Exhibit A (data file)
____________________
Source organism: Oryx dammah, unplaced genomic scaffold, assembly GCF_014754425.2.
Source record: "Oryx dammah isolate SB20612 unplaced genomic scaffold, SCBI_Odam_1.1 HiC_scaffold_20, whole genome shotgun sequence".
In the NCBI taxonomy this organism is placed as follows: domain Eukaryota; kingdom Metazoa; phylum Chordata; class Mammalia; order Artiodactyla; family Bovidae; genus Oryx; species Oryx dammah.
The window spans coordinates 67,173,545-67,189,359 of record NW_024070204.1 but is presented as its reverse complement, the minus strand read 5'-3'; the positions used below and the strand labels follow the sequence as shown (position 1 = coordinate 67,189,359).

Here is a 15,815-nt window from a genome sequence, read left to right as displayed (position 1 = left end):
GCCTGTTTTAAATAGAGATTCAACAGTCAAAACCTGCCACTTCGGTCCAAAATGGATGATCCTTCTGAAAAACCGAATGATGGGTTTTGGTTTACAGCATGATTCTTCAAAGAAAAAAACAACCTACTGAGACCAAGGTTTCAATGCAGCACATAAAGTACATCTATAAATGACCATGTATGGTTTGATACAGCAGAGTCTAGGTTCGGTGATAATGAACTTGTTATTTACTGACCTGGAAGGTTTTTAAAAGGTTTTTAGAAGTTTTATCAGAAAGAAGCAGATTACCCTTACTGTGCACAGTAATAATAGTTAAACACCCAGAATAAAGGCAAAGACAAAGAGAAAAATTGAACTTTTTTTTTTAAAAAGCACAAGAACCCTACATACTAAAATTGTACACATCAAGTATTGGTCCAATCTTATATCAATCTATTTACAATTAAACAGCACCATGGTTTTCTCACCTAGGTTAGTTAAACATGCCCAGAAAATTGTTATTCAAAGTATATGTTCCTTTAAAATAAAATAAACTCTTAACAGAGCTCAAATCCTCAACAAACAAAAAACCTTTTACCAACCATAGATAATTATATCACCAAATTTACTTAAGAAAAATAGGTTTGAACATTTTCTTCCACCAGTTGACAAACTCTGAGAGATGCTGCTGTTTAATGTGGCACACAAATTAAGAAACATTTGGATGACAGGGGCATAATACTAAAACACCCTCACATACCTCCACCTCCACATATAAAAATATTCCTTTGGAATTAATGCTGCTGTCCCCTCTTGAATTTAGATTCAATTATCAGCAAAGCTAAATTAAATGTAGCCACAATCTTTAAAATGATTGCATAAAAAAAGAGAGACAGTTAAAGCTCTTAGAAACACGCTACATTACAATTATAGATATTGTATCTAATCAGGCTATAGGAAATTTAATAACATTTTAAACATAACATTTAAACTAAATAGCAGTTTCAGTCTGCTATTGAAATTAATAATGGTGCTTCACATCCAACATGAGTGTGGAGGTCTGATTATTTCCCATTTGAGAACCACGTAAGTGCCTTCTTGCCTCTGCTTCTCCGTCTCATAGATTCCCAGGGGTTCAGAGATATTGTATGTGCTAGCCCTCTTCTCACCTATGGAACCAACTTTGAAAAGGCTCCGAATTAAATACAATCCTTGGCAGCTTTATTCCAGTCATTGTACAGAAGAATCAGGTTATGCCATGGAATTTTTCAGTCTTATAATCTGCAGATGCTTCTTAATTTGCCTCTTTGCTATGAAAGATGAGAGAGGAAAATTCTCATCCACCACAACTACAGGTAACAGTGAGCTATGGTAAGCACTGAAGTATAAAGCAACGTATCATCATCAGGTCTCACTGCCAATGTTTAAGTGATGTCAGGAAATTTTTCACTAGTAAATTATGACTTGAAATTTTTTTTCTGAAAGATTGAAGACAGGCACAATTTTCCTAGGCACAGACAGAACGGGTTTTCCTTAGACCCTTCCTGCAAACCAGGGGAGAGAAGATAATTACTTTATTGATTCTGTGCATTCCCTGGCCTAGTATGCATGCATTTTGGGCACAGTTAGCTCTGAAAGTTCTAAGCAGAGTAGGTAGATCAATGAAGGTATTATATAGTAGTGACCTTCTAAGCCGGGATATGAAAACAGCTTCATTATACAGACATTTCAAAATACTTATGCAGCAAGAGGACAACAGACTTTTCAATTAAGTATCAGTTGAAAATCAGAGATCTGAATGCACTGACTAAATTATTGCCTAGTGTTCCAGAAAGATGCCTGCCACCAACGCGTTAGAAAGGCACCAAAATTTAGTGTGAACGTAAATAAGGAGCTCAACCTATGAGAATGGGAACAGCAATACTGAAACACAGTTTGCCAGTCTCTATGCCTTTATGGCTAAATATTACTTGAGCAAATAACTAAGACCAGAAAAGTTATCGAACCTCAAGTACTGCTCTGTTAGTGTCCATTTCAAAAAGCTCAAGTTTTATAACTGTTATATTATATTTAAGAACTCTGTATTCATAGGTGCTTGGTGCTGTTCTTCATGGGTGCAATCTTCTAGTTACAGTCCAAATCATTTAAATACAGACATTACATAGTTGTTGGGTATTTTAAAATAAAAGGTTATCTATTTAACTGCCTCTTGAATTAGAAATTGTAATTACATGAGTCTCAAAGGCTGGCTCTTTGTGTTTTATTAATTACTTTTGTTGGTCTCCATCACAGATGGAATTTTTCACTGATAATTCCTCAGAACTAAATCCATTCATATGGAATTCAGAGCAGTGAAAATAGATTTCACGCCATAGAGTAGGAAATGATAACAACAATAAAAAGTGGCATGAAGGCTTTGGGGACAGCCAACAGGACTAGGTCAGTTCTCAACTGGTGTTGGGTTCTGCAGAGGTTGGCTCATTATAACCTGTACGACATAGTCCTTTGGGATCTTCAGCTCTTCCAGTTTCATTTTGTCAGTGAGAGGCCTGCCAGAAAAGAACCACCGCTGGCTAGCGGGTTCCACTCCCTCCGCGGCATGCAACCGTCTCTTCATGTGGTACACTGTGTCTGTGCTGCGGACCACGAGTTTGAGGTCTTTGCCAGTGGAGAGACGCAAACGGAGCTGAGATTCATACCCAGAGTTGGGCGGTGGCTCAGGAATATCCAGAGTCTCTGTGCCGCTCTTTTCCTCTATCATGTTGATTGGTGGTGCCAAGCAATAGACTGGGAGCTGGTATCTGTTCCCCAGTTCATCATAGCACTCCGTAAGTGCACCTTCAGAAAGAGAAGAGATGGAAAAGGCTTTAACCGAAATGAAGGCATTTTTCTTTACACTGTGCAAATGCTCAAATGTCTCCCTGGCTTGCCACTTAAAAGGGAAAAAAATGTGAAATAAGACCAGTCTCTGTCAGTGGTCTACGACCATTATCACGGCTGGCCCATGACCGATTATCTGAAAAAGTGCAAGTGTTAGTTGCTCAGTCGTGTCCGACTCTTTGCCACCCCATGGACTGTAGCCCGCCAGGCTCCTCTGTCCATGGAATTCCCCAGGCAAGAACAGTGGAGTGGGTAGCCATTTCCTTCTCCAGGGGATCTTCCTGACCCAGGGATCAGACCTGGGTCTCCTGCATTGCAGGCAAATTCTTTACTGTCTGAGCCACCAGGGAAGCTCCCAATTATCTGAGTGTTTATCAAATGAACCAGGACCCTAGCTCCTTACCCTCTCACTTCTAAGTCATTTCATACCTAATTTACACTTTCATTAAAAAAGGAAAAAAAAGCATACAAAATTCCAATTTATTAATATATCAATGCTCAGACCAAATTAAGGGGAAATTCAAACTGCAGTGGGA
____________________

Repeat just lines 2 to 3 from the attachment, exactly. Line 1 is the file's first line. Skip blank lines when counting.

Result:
Source record: "Oryx dammah isolate SB20612 unplaced genomic scaffold, SCBI_Odam_1.1 HiC_scaffold_20, whole genome shotgun sequence".
In the NCBI taxonomy this organism is placed as follows: domain Eukaryota; kingdom Metazoa; phylum Chordata; class Mammalia; order Artiodactyla; family Bovidae; genus Oryx; species Oryx dammah.